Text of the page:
3) Explore ways to engage this plugged-in generation.

Empowering Indigenous Leadership

In communities blighted by absent fathers, incarceration, underperforming school districts, drugs, and other social ills, how can youth ministries come alongside individual youths to equip and empower them for leadership? Is developing indigenous leaders even worth the heartache and effort? Examine the myths, methods, and messages of effective mentorship (minus meaningless, magic mantras).

Joshua Paradox: Establishing Meaningful Mentorship

Emerging leaders need mentors and spiritual disciple-makers to invest in their lives like Moses invested in Joshua. Appointed by God to deliver His people out of slavery, Moses understood early on that someone else would lead them into freedom. Yet Joshua is a paradoxial figure. For as much benefit as he received from his mentor, Joshual failed to reproduce the investment, and his spiritual legacy did not survive a single generation as a result. As indigenous leaders emerge around you, will they find a Moses that embraces, guides and encourages them to greatness? Or will they find a Joshua, someone too busy fulfilling his own destiny to in someone else’s?

A Dialogue about Living Out Social Justice in Your Community

Amidst a world plagued with pain and suffering, we often respond with brotherly love and good works as the Bible dictates. However, God also wants us to move beyond mere service. In this forum, a cacophony of voices will invite us to consider what it means to embody God’s Kingdom coming on earth, and what it looks like to begin enacting God’s justice in our neighborhoods and world.

Have You Seen Your Kids’ MySpace?

Radioactive B!+@H, Suckanut Slut, Boyish Sex Machine, NaughtyXXXAsh – porn stars or teens on MySpace?”

Why should I care so much for everyone else when no one gives a s!*# about me?” “y do guys … say that they like u but make u feel like s!*#?” “I will get you drunk and help you plot revenge against the sorry b@$!@&! who made you sad.” “Why is it that life sucks?” “my mother … i can’t stand her!”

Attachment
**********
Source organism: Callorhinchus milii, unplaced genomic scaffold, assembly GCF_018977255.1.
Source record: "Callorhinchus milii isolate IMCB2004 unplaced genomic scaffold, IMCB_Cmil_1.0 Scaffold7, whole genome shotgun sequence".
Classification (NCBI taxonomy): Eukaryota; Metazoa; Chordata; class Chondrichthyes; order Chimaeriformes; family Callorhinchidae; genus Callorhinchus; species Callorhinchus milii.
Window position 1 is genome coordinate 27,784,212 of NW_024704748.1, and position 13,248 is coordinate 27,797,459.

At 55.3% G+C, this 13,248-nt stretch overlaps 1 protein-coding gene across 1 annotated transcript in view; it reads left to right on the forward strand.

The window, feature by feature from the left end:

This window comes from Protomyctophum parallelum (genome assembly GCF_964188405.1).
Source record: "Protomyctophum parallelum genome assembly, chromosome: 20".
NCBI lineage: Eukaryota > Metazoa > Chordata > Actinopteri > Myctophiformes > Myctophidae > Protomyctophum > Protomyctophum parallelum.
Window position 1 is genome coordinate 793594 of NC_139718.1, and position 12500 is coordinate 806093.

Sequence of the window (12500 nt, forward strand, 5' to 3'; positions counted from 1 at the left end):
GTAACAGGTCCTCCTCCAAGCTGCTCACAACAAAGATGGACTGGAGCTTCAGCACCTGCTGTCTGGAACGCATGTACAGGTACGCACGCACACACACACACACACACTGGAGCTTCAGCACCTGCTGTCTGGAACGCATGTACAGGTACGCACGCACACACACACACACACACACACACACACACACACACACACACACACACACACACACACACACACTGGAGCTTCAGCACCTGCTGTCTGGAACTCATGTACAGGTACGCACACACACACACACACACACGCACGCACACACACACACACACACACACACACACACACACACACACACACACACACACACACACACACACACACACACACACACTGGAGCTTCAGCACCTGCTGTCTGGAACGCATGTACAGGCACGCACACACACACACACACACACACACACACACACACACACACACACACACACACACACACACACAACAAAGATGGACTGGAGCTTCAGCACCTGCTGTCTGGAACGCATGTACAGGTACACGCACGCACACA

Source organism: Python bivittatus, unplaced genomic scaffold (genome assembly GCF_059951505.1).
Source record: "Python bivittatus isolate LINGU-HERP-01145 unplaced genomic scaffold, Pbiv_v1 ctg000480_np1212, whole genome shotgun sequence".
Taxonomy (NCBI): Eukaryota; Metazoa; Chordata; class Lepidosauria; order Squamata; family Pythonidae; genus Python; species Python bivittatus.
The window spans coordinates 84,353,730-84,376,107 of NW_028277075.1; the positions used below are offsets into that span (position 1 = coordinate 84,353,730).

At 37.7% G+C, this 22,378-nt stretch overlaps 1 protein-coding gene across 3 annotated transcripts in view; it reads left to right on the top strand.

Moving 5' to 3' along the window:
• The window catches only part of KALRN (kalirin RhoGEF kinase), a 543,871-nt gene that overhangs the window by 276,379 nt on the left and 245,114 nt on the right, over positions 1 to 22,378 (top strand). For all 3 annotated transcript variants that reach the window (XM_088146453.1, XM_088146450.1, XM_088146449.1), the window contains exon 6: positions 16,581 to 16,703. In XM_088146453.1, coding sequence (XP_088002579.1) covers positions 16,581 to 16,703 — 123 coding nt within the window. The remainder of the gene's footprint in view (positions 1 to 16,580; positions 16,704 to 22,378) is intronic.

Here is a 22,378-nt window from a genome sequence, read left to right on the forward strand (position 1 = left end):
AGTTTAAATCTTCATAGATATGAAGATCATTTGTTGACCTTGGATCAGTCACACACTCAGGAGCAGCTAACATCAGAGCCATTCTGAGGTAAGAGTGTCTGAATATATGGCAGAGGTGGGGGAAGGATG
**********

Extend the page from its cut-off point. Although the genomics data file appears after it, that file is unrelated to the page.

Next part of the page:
Welcome to the world of teenagers, in their own words. These are just a few of the online identities and comments generated by teens on Myspace as they wrestle with emotional conflicts, relationship dramas, family strife, sexuality, and purpose. Businessweek calls the 70+ million young people with Myspace accounts (plus millions using other online social networks) the “Myspace Generation.” How should the church engage?

What Would Jay-Z Do? Engaging the Culture

In the last thirty years hip hop has revolutionized pop culture while evangelical Christianity has created an insular subculture. How have self-proclaimed “controversies” like Eminem and “hard-knock” lifers like Jay-Z sold millions of records to suburban kids all across America? Fundamentally, it’s because Jay-Z and his counterparts have become better fishers of men than we are. They identify with kids’ pain and address their needs in language they understand and in a forum they frequent. The question for the Church is no longer whether to engage, but how to do so effectively.

Taking Your Ministry from Irrelevant to Revolutionary

We serve a generation desperate for authenticity, desperate to move beyond the rhetoric of cliche Christianity to something meaningful, transformative, and real. Christ’s model of revolutionary ministry was to concentrate His activity in a small number of authentic relationships. By modern standards, the immediate results of that strategy were mediocre at best and a failure at worst. Yet His influence over twelve disciples split history in two and changed the world forever. How did He do it? Are His methods applicable today?

Bagged Lunch and a Drop of Oil: Multiplying Re$ource$ for Urban Ministry

Called, but underfunded. Impassioned, and hungry for more. Broke, and feeling alone. How do bivocational youth workers pay the bills and buy the stuff necessary to get the job done?

Jesus received one recorded offering in his career. The disciples didn’t get it. The masses were confused. But a boy with a bagged lunch understood, and his tuna fish sandwich fed 5,000.

A husband’s debts nearly cost a widow her sons’ freedom. The prophet’s response: What’s in your hand? A few drops of oil and a town full of jars later, she bought their freedom. Let’s explore how to turn tuna fish and empty bottles into resources for urban ministry.

Rudy Giuliani’s Next Lawyer?

I Am My School

The Power of Your Story

We Got Next!

Transforming Public Schools

PS 102 Mural Documentary

Read the case study here.